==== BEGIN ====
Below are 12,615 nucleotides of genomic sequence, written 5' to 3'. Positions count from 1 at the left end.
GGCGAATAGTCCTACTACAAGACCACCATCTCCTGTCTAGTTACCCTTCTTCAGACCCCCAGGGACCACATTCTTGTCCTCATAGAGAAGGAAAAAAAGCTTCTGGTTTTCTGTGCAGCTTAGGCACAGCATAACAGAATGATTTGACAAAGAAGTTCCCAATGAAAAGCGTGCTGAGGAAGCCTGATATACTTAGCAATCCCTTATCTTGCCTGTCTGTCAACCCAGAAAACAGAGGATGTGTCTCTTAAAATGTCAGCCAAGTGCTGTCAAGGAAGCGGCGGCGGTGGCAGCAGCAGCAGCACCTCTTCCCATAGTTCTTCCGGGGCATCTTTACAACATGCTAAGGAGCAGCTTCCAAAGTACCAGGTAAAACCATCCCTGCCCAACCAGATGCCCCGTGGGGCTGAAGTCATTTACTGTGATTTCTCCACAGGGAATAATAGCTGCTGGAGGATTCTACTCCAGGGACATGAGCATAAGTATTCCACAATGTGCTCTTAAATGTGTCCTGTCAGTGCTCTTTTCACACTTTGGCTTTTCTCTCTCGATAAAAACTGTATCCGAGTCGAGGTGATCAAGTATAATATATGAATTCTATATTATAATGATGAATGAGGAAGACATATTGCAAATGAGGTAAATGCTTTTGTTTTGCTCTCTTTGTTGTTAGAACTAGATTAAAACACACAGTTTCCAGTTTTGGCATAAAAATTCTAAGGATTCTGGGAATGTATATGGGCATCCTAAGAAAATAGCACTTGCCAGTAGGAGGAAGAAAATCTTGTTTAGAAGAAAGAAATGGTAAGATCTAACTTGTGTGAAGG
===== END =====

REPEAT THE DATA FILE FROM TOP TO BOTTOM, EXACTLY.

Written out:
Below are 12,615 nucleotides of genomic sequence, written 5' to 3'. Positions count from 1 at the left end.
GGCGAATAGTCCTACTACAAGACCACCATCTCCTGTCTAGTTACCCTTCTTCAGACCCCCAGGGACCACATTCTTGTCCTCATAGAGAAGGAAAAAAAGCTTCTGGTTTTCTGTGCAGCTTAGGCACAGCATAACAGAATGATTTGACAAAGAAGTTCCCAATGAAAAGCGTGCTGAGGAAGCCTGATATACTTAGCAATCCCTTATCTTGCCTGTCTGTCAACCCAGAAAACAGAGGATGTGTCTCTTAAAATGTCAGCCAAGTGCTGTCAAGGAAGCGGCGGCGGTGGCAGCAGCAGCAGCACCTCTTCCCATAGTTCTTCCGGGGCATCTTTACAACATGCTAAGGAGCAGCTTCCAAAGTACCAGGTAAAACCATCCCTGCCCAACCAGATGCCCCGTGGGGCTGAAGTCATTTACTGTGATTTCTCCACAGGGAATAATAGCTGCTGGAGGATTCTACTCCAGGGACATGAGCATAAGTATTCCACAATGTGCTCTTAAATGTGTCCTGTCAGTGCTCTTTTCACACTTTGGCTTTTCTCTCTCGATAAAAACTGTATCCGAGTCGAGGTGATCAAGTATAATATATGAATTCTATATTATAATGATGAATGAGGAAGACATATTGCAAATGAGGTAAATGCTTTTGTTTTGCTCTCTTTGTTGTTAGAACTAGATTAAAACACACAGTTTCCAGTTTTGGCATAAAAATTCTAAGGATTCTGGGAATGTATATGGGCATCCTAAGAAAATAGCACTTGCCAGTAGGAGGAAGAAAATCTTGTTTAGAAGAAAGAAATGGTAAGATCTAACTTGTGTGAAGG